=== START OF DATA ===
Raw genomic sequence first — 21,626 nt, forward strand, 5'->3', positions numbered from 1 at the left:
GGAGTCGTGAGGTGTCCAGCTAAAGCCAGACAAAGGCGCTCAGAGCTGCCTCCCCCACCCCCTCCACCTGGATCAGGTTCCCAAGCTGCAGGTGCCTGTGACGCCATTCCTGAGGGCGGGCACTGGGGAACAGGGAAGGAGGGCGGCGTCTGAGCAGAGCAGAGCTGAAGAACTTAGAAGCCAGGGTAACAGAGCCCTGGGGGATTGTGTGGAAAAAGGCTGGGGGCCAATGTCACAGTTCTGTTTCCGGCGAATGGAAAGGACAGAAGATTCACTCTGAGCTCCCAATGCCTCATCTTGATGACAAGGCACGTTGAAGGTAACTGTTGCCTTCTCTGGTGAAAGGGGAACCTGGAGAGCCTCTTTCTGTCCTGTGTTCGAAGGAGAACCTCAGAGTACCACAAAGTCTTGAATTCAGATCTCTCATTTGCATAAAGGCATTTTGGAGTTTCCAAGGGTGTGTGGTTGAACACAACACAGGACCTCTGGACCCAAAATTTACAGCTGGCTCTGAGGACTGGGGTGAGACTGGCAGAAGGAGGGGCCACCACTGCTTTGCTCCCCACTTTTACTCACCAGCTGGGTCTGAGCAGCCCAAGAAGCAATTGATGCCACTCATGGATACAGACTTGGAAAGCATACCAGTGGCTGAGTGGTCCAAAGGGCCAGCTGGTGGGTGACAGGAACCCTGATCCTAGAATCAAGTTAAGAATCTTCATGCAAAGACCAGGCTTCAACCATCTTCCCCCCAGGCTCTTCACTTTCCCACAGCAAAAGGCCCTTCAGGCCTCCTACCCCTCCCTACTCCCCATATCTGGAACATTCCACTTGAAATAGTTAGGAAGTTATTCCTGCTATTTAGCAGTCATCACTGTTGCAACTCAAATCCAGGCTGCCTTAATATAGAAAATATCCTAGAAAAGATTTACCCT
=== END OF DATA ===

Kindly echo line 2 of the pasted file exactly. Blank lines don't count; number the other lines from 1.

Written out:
GGAGTCGTGAGGTGTCCAGCTAAAGCCAGACAAAGGCGCTCAGAGCTGCCTCCCCCACCCCCTCCACCTGGATCAGGTTCCCAAGCTGCAGGTGCCTGTGACGCCATTCCTGAGGGCGGGCACTGGGGAACAGGGAAGGAGGGCGGCGTCTGAGCAGAGCAGAGCTGAAGAACTTAGAAGCCAGGGTAACAGAGCCCTGGGGGATTGTGTGGAAAAAGGCTGGGGGCCAATGTCACAGTTCTGTTTCCGGCGAATGGAAAGGACAGAAGATTCACTCTGAGCTCCCAATGCCTCATCTTGATGACAAGGCACGTTGAAGGTAACTGTTGCCTTCTCTGGTGAAAGGGGAACCTGGAGAGCCTCTTTCTGTCCTGTGTTCGAAGGAGAACCTCAGAGTACCACAAAGTCTTGAATTCAGATCTCTCATTTGCATAAAGGCATTTTGGAGTTTCCAAGGGTGTGTGGTTGAACACAACACAGGACCTCTGGACCCAAAATTTACAGCTGGCTCTGAGGACTGGGGTGAGACTGGCAGAAGGAGGGGCCACCACTGCTTTGCTCCCCACTTTTACTCACCAGCTGGGTCTGAGCAGCCCAAGAAGCAATTGATGCCACTCATGGATACAGACTTGGAAAGCATACCAGTGGCTGAGTGGTCCAAAGGGCCAGCTGGTGGGTGACAGGAACCCTGATCCTAGAATCAAGTTAAGAATCTTCATGCAAAGACCAGGCTTCAACCATCTTCCCCCCAGGCTCTTCACTTTCCCACAGCAAAAGGCCCTTCAGGCCTCCTACCCCTCCCTACTCCCCATATCTGGAACATTCCACTTGAAATAGTTAGGAAGTTATTCCTGCTATTTAGCAGTCATCACTGTTGCAACTCAAATCCAGGCTGCCTTAATATAGAAAATATCCTAGAAAAGATTTACCCT